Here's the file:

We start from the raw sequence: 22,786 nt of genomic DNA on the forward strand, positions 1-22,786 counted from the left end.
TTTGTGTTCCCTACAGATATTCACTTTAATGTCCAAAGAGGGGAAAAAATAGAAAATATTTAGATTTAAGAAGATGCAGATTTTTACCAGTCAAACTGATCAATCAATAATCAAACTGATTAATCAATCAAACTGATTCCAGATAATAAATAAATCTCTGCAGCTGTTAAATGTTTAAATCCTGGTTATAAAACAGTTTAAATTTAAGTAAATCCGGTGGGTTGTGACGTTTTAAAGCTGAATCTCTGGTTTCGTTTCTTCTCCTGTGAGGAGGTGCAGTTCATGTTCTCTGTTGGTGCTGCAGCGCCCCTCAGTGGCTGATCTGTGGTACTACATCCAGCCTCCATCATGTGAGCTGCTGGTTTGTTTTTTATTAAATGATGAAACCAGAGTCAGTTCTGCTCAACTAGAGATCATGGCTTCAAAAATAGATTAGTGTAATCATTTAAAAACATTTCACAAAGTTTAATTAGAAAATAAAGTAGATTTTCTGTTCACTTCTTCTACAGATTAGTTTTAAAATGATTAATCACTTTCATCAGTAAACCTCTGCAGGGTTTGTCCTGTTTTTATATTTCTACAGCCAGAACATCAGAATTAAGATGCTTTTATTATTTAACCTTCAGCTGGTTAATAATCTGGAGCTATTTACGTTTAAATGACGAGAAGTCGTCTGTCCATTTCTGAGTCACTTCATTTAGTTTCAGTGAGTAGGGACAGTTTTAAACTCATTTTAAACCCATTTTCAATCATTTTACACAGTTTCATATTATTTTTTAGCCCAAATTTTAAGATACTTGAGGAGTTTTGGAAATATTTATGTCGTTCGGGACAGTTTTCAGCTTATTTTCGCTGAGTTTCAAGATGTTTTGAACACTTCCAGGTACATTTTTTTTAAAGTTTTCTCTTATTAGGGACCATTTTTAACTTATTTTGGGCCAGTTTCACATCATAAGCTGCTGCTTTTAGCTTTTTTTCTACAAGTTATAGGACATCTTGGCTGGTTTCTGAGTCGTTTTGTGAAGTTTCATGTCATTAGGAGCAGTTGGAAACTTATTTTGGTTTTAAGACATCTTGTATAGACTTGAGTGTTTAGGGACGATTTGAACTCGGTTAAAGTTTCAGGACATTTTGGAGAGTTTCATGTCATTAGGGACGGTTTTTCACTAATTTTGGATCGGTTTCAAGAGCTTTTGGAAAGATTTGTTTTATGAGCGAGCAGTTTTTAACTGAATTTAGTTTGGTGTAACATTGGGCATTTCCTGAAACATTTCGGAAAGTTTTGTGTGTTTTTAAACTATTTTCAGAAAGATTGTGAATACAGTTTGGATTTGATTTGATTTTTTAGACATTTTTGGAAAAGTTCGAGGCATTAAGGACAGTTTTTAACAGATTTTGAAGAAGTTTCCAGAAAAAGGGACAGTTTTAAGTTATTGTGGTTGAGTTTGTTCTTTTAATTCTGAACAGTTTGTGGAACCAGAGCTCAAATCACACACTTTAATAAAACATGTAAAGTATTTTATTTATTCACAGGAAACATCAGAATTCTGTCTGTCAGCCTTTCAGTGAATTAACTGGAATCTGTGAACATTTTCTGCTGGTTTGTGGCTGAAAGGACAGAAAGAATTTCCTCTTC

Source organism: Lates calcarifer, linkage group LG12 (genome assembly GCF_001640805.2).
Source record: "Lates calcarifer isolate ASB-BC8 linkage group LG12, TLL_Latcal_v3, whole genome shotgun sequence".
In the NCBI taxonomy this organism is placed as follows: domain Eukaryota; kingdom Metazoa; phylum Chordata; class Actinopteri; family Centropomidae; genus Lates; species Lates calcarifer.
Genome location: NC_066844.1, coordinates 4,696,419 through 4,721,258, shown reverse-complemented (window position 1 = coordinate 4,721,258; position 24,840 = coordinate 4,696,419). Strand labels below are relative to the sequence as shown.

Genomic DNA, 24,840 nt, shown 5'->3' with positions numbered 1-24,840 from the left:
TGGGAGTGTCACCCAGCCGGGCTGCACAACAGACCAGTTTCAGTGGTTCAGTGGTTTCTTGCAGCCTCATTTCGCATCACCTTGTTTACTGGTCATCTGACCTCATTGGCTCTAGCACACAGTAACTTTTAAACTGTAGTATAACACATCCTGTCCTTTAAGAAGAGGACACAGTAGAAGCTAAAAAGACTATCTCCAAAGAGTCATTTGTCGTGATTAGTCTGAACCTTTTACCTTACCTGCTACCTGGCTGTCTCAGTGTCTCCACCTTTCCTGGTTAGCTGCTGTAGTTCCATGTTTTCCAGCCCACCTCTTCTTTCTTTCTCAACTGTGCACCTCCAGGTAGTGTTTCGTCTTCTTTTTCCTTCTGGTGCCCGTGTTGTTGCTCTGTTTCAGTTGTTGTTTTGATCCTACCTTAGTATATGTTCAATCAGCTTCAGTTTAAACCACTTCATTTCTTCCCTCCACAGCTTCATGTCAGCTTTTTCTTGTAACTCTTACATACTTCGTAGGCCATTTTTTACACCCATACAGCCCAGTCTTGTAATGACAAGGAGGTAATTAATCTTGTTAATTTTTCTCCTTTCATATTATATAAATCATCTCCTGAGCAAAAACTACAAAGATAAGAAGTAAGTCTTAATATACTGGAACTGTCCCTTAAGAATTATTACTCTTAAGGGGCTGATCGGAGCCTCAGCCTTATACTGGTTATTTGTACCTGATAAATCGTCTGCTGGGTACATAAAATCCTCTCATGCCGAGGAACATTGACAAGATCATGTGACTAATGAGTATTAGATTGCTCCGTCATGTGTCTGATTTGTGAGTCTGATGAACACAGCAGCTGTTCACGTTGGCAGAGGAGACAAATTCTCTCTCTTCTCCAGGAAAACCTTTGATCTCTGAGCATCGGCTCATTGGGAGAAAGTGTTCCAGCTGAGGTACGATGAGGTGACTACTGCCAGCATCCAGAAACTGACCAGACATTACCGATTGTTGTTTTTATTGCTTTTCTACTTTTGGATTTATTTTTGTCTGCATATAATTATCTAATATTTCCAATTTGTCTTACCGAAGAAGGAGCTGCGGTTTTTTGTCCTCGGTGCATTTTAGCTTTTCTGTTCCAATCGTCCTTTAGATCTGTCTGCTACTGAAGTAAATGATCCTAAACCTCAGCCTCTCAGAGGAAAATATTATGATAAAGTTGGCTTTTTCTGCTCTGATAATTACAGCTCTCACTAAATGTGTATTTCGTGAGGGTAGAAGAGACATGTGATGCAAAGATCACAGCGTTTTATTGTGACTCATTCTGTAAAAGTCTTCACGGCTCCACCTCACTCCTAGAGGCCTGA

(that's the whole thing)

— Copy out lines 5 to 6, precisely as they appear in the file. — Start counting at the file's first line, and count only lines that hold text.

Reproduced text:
In the NCBI taxonomy this organism is placed as follows: domain Eukaryota; kingdom Metazoa; phylum Chordata; class Actinopteri; family Centropomidae; genus Lates; species Lates calcarifer.
Genome location: NC_066844.1, coordinates 4,696,419 through 4,721,258, shown reverse-complemented (window position 1 = coordinate 4,721,258; position 24,840 = coordinate 4,696,419). Strand labels below are relative to the sequence as shown.